3.2.3. Freely Moving Results

The results presented in this section show the device's ability to record multimodal electrophysiology signals simultaneously in a freely moving laboratory animal. Recordings were taken 1 week after implantation in the same Long-Evans rat that was used in section 2.4.1. AP and LFP signals were simultaneously recorded from the 16 electrodes using the method described in section 3.2.2, while the animal was freely behaving. The packaged system weight 4.68 g, which represents only 1% of the 300 g Long Evans rat.

As in section 3.2.2, the AP and LFP signals recorded on the 16 microelectrodes were reconstructed by temporally replacing the AP samples according to their timestamps with respect to their detection time point and were superimposed with the decimated LFP signals (Figure 10). Figure 10 shows the superimposed results of both signals collected during a 20 s part of the recording. The APs detected on their respective channels were sorted and clustered using a PCA and the Kmeans algorithm to identify and sort the different AP shapes collected over each electrode, which result from different neurons. The result is shown on the right hand side of Figure 10. An AP shape was detected consistently during the experiment for channels 1, 2, and 11–16. Little to no activity was detected on the other channels.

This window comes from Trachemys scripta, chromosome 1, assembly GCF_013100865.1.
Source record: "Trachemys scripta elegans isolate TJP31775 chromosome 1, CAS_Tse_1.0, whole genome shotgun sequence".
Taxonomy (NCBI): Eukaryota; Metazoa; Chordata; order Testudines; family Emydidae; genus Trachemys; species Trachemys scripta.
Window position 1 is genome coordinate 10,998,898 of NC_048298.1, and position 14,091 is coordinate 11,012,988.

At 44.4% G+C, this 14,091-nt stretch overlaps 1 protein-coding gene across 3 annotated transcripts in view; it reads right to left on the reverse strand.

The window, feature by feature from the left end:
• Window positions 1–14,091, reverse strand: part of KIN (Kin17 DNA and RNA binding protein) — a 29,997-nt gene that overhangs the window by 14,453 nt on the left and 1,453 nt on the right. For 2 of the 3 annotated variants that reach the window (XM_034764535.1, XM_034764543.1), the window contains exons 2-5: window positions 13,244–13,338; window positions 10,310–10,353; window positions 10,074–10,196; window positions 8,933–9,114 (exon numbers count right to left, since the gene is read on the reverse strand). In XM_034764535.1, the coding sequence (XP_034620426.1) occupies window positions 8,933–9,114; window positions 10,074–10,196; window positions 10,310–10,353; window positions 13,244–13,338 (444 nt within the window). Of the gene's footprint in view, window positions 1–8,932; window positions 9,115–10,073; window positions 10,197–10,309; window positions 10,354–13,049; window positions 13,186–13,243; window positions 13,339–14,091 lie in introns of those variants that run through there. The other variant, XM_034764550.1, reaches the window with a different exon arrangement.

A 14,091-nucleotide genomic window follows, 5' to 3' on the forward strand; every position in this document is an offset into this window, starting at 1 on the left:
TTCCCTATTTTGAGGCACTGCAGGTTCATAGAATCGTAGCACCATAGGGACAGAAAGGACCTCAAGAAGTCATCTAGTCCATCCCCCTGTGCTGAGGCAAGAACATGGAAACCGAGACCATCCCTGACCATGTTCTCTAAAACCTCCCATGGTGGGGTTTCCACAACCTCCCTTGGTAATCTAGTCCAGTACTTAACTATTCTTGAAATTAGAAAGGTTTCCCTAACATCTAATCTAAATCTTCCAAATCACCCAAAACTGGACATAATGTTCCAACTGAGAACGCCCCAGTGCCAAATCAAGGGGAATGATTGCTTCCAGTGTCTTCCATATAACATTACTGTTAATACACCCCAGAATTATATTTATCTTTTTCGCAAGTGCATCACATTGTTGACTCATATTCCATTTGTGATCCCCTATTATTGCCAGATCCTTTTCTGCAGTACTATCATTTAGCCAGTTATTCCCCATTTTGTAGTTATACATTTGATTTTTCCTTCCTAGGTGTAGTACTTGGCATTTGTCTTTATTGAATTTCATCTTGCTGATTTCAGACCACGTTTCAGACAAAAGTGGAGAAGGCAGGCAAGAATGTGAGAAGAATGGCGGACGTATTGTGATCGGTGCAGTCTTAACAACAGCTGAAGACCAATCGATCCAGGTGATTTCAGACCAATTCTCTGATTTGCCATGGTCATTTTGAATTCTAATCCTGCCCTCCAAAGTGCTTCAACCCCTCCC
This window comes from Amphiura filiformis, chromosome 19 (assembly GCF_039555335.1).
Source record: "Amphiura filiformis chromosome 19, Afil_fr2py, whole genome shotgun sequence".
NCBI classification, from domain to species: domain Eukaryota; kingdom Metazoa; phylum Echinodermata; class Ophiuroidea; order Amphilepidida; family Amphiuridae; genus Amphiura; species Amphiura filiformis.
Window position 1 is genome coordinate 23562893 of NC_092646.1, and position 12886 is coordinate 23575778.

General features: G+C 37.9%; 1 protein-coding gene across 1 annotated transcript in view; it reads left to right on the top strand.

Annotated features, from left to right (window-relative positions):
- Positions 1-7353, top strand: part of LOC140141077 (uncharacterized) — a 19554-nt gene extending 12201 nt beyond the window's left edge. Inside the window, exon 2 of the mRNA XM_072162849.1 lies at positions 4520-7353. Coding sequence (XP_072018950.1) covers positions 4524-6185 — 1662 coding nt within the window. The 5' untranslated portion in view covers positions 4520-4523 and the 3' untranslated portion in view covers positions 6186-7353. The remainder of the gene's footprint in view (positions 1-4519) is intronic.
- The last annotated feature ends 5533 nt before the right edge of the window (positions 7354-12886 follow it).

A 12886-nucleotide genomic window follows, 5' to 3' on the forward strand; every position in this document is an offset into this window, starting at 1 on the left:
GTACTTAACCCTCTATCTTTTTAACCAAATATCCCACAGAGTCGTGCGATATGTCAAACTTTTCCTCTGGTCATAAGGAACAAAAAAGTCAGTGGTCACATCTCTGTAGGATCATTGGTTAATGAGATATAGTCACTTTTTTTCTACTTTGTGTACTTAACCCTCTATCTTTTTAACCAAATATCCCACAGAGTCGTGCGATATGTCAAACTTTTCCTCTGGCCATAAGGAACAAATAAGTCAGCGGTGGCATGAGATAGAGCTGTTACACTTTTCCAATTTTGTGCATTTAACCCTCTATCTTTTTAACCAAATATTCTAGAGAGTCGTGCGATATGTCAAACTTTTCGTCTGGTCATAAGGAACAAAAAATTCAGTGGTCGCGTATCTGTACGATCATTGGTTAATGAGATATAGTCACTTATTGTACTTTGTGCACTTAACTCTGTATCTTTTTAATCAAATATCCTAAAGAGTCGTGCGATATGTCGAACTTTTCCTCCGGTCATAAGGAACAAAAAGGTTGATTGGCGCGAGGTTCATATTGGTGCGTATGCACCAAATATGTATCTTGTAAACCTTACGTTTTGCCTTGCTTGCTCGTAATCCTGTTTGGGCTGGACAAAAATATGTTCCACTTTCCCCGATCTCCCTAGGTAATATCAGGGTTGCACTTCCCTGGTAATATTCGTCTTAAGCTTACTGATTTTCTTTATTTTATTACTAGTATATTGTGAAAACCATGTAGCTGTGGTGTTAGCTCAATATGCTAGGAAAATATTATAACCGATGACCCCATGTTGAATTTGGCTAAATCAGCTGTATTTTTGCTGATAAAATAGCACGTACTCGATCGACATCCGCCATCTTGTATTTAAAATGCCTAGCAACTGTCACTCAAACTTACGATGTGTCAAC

Figure 10. In vivo recordings for 16 channels of both LFP and AP in the brain of a freely moving Long-Evans rat with the implant and system on its head. On the left, 20 s of recording during the experiment with the AP and LFP superimposed is shown. On the right, the clustered and superimposed APs are shown along with the average AP waveform (in red) for the channels were some activity was detected is shown.